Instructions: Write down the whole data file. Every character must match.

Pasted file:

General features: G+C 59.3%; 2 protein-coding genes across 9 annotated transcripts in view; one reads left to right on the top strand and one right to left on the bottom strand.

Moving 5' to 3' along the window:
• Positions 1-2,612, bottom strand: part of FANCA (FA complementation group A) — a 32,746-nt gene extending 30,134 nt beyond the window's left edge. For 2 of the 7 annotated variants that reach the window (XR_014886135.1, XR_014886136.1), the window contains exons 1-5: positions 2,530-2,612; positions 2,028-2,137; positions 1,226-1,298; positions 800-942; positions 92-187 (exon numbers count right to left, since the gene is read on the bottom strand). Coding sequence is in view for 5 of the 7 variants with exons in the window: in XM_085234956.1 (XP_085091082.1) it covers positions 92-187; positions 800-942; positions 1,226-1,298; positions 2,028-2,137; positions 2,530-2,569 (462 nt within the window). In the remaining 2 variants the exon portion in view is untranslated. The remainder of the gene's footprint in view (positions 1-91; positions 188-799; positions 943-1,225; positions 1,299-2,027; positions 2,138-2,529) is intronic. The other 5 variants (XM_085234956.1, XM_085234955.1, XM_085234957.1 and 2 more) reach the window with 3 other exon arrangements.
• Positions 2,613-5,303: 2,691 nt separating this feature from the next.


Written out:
General features: G+C 59.3%; 2 protein-coding genes across 9 annotated transcripts in view; one reads left to right on the top strand and one right to left on the bottom strand.

Moving 5' to 3' along the window:
• Positions 1-2,612, bottom strand: part of FANCA (FA complementation group A) — a 32,746-nt gene extending 30,134 nt beyond the window's left edge. For 2 of the 7 annotated variants that reach the window (XR_014886135.1, XR_014886136.1), the window contains exons 1-5: positions 2,530-2,612; positions 2,028-2,137; positions 1,226-1,298; positions 800-942; positions 92-187 (exon numbers count right to left, since the gene is read on the bottom strand). Coding sequence is in view for 5 of the 7 variants with exons in the window: in XM_085234956.1 (XP_085091082.1) it covers positions 92-187; positions 800-942; positions 1,226-1,298; positions 2,028-2,137; positions 2,530-2,569 (462 nt within the window). In the remaining 2 variants the exon portion in view is untranslated. The remainder of the gene's footprint in view (positions 1-91; positions 188-799; positions 943-1,225; positions 1,299-2,027; positions 2,138-2,529) is intronic. The other 5 variants (XM_085234956.1, XM_085234955.1, XM_085234957.1 and 2 more) reach the window with 3 other exon arrangements.
• Positions 2,613-5,303: 2,691 nt separating this feature from the next.